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India: Endangered vulture population increases for first time in 20 years

Nearly driven to extinction by a drug used for sick cattle, India's endangered vulture population may finally be making a comeback.
Vulture india 2012 11 12Enlarge
Founder of the Asha Foundation animal shelter and hospital Harmesh Bhatt plays with Maya, an Indian vulture, at Hathijan village, some 20 kms from Ahmedabad, on January 16, 2010. (SAM PANTHAKY/AFP/Getty Images)

India's endangered vulture population has increased for the first time in 20 years, following the death of 99 percent of the scavengers over the years. The decline had prompted the International Union for Conservation of Nature (IUCN) to put India's vultures on its list of critically endangered species.

A research paper by scientists from the Bombay Natural History Society (BHNS) shows that the number of vultures, once found across the country, increased marginally between 2011 and 2012, the Times of India reports.

Vital to the ecosystem and beloved by India's small community of Parsis -- who rely on the carrion eaters to dispose of their dead -- India's vulture population was nearly wiped out before researchers discovered what was killing them: a drug called diclofenac that farmers use widely to treat cattle for various ailments. A palliative for cattle (and humans), diclofenac causes kidney failure in vultures when they eat the carcasses of cows that have been treated with the drug, scientists eventually discovered.

According to the TOI, a ban on the use of diclofenac across South Asia in 2006 led to a drop-off, between 2007 and 2011, in the numbers of birds being killed. Ornithologists said the vulture population had stabilized by 2011, when the numbers remained roughly the same as the previous year.

"Between 2011 and 2012, there has been a slight increase in the population," the paper quoted Vibhu Prakash, deputy director of Bombay Natural History Society and lead researcher of a recent study on the subject, as saying.

Prakash said population estimates are difficult, but the numbers are slightly higher than in 2011, when there were only 1,000 slender-billed vultures (Gyps tenuirostris), 11,000 white-backed vultures (Gyps africanus) and 44,000 Long-billed vultures (Gyps indicus) remaining in the country, according to the paper.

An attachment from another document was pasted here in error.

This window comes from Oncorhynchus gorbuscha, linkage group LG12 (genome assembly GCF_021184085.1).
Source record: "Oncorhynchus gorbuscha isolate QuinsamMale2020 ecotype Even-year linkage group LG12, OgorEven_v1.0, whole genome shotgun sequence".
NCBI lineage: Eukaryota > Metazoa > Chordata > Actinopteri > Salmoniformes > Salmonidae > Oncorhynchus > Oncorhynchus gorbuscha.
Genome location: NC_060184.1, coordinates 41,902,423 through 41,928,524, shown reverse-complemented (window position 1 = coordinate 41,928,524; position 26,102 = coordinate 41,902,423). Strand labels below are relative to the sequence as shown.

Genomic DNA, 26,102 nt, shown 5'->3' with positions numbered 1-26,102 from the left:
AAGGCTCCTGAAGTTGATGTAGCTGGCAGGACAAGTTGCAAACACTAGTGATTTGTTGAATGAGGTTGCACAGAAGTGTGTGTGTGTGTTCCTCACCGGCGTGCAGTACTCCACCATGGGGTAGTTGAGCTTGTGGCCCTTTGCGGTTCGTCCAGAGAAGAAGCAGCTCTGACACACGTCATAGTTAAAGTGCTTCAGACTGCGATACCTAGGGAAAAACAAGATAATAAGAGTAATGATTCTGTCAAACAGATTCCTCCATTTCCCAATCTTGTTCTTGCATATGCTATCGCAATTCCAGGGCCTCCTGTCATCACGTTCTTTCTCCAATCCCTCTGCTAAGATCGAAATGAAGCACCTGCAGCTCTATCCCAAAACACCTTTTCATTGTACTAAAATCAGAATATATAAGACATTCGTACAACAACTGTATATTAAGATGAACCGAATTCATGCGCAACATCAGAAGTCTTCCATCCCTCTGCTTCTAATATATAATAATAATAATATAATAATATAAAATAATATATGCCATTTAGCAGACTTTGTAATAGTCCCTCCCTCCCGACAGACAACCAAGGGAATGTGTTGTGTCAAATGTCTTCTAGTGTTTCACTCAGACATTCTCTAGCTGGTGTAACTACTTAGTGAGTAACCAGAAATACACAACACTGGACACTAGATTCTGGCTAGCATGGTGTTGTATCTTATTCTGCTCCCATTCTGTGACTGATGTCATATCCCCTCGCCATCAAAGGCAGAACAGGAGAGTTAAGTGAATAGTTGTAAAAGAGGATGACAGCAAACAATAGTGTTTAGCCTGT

The three most common species of vultures in the country are the long-billed vulture (Gyps indicus), also known as the Indian vulture, the white-backed vulture (Gyps africanus) and the slender-billed vulture (Gyps tenuirostris).

As I reported for the Toronto Globe & Mail some years ago, the shrinking vulture population created a crisis for India's small population of Parsis.

The Parsis -- so called because their ancestors immigrated from Fars, or Persepolis, in Iran -- are Zoroastrians, who believe that earth, water, air and fire are sacred elements. For that reason, their religion forbids them from burying or cremating their dead.

Instead, in a ceremony that no outsider is allowed to witness, pallbearers followed by a procession of mourners in flowing white robes carry the body to one of five tremendous stone structures, evocatively named the Towers of Silence, where the corpse is laid out on a marble slab to be dried up by the sun and devoured by carrion birds.

Without the aid of the vultures, the sun alone can take months to reduce the bodies laid out in the Towers of Silence to desiccated skeletons, a worrying problem as the mushrooming city encroaches on the funeral grounds. Already, the Punchayet has been compelled to stop using one of the towers, located in proximity to the high-rise Paradise Apartments, when residents complained about the sight and smell of the decaying corpses.

More crucially, many Parsis themselves have begun to doubt whether months of putrefaction amount to a death with dignity.

At the time of my Globe & Mail piece in 2006, some conservative Parsis planned to build a giant aviary and breed a captive population of vultures to serve the towers. But reservations about the cost of the project -- which would have run to several million dollars -- as well as doubts about whether it would work, had put the plan on hold.

Instead, the Punchayet adopted a pragmatic solution developed by Homi Dhalla, president of the World Zarathushti Cultural Foundation, a group that sponsors various efforts to preserve Parsi traditions.

Dr. Dhalla, 60, developed a plan to focus powerful solar concentrators at the working area of three of the five towers, amplifying the heat of the sun and thus speeding the desiccation of the bodies. With these devices, the sun can reduce a corpse to a dry husk within three to five days.

Because they harness the power of the sun, Dr. Dhalla believes the solar concentrators, though an innovation, suit the tenets of the Zoroastrian religion. "It was quite difficult for me to find a solution within our theological limitations," he told me at the time.

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